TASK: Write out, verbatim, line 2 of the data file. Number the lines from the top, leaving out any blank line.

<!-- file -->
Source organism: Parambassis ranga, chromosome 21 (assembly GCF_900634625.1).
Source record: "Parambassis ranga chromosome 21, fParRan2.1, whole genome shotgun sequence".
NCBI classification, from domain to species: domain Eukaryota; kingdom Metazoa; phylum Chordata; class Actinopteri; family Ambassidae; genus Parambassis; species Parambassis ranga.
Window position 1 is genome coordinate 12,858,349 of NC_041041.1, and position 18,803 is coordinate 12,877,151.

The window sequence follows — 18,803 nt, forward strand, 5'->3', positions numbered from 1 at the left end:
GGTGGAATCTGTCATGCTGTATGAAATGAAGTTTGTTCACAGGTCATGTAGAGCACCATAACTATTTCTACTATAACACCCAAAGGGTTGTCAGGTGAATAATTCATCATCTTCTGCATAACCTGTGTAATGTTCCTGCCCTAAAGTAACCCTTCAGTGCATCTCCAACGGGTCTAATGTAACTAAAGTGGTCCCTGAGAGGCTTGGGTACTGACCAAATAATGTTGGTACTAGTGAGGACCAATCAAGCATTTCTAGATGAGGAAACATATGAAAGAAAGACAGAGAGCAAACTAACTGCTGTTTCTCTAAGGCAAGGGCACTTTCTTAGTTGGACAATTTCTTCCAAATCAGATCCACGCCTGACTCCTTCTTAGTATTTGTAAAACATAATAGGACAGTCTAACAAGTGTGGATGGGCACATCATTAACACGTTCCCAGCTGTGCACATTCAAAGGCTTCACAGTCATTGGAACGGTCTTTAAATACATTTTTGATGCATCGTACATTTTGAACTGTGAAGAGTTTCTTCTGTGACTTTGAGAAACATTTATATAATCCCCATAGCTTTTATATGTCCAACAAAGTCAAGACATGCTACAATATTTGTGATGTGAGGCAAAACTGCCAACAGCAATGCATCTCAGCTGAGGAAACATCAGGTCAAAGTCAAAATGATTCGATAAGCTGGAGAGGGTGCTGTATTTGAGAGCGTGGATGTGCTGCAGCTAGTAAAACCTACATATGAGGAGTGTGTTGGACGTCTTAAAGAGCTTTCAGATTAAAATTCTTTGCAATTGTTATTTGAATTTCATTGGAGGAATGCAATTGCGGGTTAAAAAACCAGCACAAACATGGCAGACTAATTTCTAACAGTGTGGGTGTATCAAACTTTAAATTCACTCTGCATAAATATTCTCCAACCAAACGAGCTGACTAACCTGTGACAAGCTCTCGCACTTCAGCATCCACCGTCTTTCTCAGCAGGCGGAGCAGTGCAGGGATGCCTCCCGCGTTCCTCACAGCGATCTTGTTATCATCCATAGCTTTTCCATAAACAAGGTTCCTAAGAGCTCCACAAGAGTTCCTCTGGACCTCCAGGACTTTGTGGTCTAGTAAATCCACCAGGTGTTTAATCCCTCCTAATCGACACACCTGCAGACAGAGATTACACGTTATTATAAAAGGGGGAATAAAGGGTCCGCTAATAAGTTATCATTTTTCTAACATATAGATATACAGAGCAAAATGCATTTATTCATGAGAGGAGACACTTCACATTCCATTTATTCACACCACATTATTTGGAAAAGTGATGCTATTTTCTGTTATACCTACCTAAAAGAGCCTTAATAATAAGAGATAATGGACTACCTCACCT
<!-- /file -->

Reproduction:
Source record: "Parambassis ranga chromosome 21, fParRan2.1, whole genome shotgun sequence".